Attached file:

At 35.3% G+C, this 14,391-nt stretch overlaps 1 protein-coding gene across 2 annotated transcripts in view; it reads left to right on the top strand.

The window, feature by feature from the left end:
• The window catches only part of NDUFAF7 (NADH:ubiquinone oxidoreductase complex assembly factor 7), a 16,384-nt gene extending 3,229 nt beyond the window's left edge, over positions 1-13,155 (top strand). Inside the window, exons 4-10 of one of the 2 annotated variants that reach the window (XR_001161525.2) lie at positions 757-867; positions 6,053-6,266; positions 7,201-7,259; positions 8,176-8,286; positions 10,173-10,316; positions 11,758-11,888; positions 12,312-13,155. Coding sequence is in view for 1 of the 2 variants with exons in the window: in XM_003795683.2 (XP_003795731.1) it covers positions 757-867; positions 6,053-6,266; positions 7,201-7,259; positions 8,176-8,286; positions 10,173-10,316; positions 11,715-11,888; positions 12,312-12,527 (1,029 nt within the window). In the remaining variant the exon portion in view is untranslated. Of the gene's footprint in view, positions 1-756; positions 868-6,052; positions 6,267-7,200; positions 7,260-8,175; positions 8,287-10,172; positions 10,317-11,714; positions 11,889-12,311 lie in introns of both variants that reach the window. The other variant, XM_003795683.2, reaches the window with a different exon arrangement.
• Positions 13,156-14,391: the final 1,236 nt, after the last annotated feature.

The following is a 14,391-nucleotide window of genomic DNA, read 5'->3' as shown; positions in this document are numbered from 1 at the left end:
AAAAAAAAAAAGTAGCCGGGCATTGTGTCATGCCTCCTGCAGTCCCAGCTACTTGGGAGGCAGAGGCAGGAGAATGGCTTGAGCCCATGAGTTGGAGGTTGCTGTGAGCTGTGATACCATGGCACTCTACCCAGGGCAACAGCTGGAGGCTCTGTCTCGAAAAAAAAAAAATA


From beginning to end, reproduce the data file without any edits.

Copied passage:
At 35.3% G+C, this 14,391-nt stretch overlaps 1 protein-coding gene across 2 annotated transcripts in view; it reads left to right on the top strand.

The window, feature by feature from the left end:
• The window catches only part of NDUFAF7 (NADH:ubiquinone oxidoreductase complex assembly factor 7), a 16,384-nt gene extending 3,229 nt beyond the window's left edge, over positions 1-13,155 (top strand). Inside the window, exons 4-10 of one of the 2 annotated variants that reach the window (XR_001161525.2) lie at positions 757-867; positions 6,053-6,266; positions 7,201-7,259; positions 8,176-8,286; positions 10,173-10,316; positions 11,758-11,888; positions 12,312-13,155. Coding sequence is in view for 1 of the 2 variants with exons in the window: in XM_003795683.2 (XP_003795731.1) it covers positions 757-867; positions 6,053-6,266; positions 7,201-7,259; positions 8,176-8,286; positions 10,173-10,316; positions 11,715-11,888; positions 12,312-12,527 (1,029 nt within the window). In the remaining variant the exon portion in view is untranslated. Of the gene's footprint in view, positions 1-756; positions 868-6,052; positions 6,267-7,200; positions 7,260-8,175; positions 8,287-10,172; positions 10,317-11,714; positions 11,889-12,311 lie in introns of both variants that reach the window. The other variant, XM_003795683.2, reaches the window with a different exon arrangement.
• Positions 13,156-14,391: the final 1,236 nt, after the last annotated feature.

The following is a 14,391-nucleotide window of genomic DNA, read 5'->3' as shown; positions in this document are numbered from 1 at the left end:
AAAAAAAAAAAGTAGCCGGGCATTGTGTCATGCCTCCTGCAGTCCCAGCTACTTGGGAGGCAGAGGCAGGAGAATGGCTTGAGCCCATGAGTTGGAGGTTGCTGTGAGCTGTGATACCATGGCACTCTACCCAGGGCAACAGCTGGAGGCTCTGTCTCGAAAAAAAAAAAATA